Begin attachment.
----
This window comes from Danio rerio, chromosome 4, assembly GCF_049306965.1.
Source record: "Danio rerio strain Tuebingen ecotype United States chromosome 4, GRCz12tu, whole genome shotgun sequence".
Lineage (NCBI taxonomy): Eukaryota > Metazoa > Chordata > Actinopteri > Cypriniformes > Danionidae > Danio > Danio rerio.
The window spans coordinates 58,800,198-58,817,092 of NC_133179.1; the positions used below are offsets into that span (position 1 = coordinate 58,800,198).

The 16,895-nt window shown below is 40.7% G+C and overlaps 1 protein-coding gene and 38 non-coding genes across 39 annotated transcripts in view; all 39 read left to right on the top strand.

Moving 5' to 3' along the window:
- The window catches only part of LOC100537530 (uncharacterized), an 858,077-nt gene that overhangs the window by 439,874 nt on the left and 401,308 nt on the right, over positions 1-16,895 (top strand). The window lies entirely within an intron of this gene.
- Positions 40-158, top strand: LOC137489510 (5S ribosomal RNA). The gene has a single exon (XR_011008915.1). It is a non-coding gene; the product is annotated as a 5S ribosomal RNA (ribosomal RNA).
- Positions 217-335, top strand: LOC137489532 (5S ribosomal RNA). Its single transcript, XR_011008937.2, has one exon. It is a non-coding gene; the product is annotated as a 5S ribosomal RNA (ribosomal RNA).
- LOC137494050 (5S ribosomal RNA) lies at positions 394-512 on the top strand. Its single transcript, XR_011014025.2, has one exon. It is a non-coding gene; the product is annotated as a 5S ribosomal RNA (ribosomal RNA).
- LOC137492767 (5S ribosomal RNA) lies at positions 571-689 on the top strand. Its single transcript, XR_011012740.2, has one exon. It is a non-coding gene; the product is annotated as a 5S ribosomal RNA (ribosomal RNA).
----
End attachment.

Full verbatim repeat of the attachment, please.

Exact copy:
This window comes from Danio rerio, chromosome 4, assembly GCF_049306965.1.
Source record: "Danio rerio strain Tuebingen ecotype United States chromosome 4, GRCz12tu, whole genome shotgun sequence".
Lineage (NCBI taxonomy): Eukaryota > Metazoa > Chordata > Actinopteri > Cypriniformes > Danionidae > Danio > Danio rerio.
The window spans coordinates 58,800,198-58,817,092 of NC_133179.1; the positions used below are offsets into that span (position 1 = coordinate 58,800,198).

The 16,895-nt window shown below is 40.7% G+C and overlaps 1 protein-coding gene and 38 non-coding genes across 39 annotated transcripts in view; all 39 read left to right on the top strand.

Moving 5' to 3' along the window:
- The window catches only part of LOC100537530 (uncharacterized), an 858,077-nt gene that overhangs the window by 439,874 nt on the left and 401,308 nt on the right, over positions 1-16,895 (top strand). The window lies entirely within an intron of this gene.
- Positions 40-158, top strand: LOC137489510 (5S ribosomal RNA). The gene has a single exon (XR_011008915.1). It is a non-coding gene; the product is annotated as a 5S ribosomal RNA (ribosomal RNA).
- Positions 217-335, top strand: LOC137489532 (5S ribosomal RNA). Its single transcript, XR_011008937.2, has one exon. It is a non-coding gene; the product is annotated as a 5S ribosomal RNA (ribosomal RNA).
- LOC137494050 (5S ribosomal RNA) lies at positions 394-512 on the top strand. Its single transcript, XR_011014025.2, has one exon. It is a non-coding gene; the product is annotated as a 5S ribosomal RNA (ribosomal RNA).
- LOC137492767 (5S ribosomal RNA) lies at positions 571-689 on the top strand. Its single transcript, XR_011012740.2, has one exon. It is a non-coding gene; the product is annotated as a 5S ribosomal RNA (ribosomal RNA).